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How much will we pay?

By Fay Helwig - posted Tuesday, 24 June 2008

There are many issues causing the present food shortage in several parts of the world. I will address two of these issues from an Australian point of view.

Is there enough arable land? What is Australia’s role?

Food shortage is a serious international problem, but I believe that poverty is a greater problem. I have been blessed all my life to have sufficient food that I’ve never needed to experience hunger. My childhood was spent on a Queensland property, which had a dual income from beef cattle and dairying.


Following my marriage I continued to be a primary producer on farms which grew grain, fed pigs, milked cows and fattened cattle.

During the past 15 years I have lived on a non-productive farm on the Granite Belt of southern Queensland, using it as a base for tourism. My farm has a river frontage and an irrigation license allowing me to irrigate 4 hectares (10 acres). Once this farm consisted of orchards and fields of vegetables, but now it is currently fallow land growing nothing more than grass and each year the river water is allowed to evaporate.

As a child my father explained to me that I had no shoes in the summer because we were land rich, but cash poor. I experienced poverty, but never hunger. My family killed their own beef and poultry. They had eggs, milk and cream for butter. They grew vegetables and some fruit. Family circumstances changed in 1958 when the USA opened its doors to the import of Australian beef and family income doubled overnight.

Again circumstances changed in 1974. Australia experienced a glut of cattle and was unable to export sufficient meat. At that time my father was one of many cattlemen mooting the idea that one in ten head of cattle should be shot by their owners. If the cattle herd could be reduced (wasted) by one tenth then the remainder would be able to be sold at a reasonable price. As it was, this didn’t happen voluntarily. Instead, many cattlemen were forced to sell their land to pay their debts and cattle sold at less than the cost of production. Droughts took their toll and cattle numbers within Australia were reduced.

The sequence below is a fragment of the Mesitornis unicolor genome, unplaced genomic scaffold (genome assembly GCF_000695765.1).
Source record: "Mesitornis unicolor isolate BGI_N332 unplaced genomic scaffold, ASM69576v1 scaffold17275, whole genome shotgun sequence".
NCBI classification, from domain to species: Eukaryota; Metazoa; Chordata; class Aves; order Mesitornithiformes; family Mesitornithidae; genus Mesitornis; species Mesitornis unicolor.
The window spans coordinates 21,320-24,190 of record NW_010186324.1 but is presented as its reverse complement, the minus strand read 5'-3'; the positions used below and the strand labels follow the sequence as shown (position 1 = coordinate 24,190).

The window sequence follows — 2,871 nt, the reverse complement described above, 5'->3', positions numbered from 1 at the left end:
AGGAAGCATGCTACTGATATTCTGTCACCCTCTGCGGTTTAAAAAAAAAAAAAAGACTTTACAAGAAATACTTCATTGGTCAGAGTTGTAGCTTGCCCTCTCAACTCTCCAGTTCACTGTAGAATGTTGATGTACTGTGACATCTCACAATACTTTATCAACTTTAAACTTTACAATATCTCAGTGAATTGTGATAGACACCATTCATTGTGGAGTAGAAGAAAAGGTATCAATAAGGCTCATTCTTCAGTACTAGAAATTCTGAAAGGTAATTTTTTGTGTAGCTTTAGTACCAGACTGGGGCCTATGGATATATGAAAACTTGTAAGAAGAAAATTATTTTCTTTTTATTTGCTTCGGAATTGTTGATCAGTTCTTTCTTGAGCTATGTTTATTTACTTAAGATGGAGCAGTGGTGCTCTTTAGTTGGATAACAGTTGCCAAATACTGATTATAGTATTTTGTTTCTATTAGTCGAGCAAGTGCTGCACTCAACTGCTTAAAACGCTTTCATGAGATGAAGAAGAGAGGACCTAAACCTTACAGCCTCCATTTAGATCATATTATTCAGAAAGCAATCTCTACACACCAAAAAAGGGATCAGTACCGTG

In effect this means that if there is a market for beef, Australia is capable of breeding, feeding and selling many more cattle without impacting on the environment of Australia.

At issue is the price that cattlemen receive for beef.


The Granite Belt where I live once sent train loads of second grade apples to factories for juicing. These are now wasted. The trains no longer run, as the factories have ceased buying such apples. Apple juice is imported into Australia from other countries, including China.

Once farmers here grew table grapes for the Queensland market, but due to competition from other Australian regions and countries such as the USA they couldn’t remain price competitive. They were subsidised to pull out their table-grape vines and encouraged to grow vegetables. Their vegetables now compete on price against imports from overseas, as well as interstate produce.

Pear trees and canning peach trees were bulldozed out as the public no longer chose to bottle fruits like pears and peaches. In 15 years I have seen many hectares of arable land fallowed under grass because it wasn’t economic for the farmers to produce a crop.

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About the Author

Fay Helwig is a primary producer and operates bed and breakfast accommodation in South East Queensland's Granite Belt. She is author of Wildflowers, wilderness and wine.

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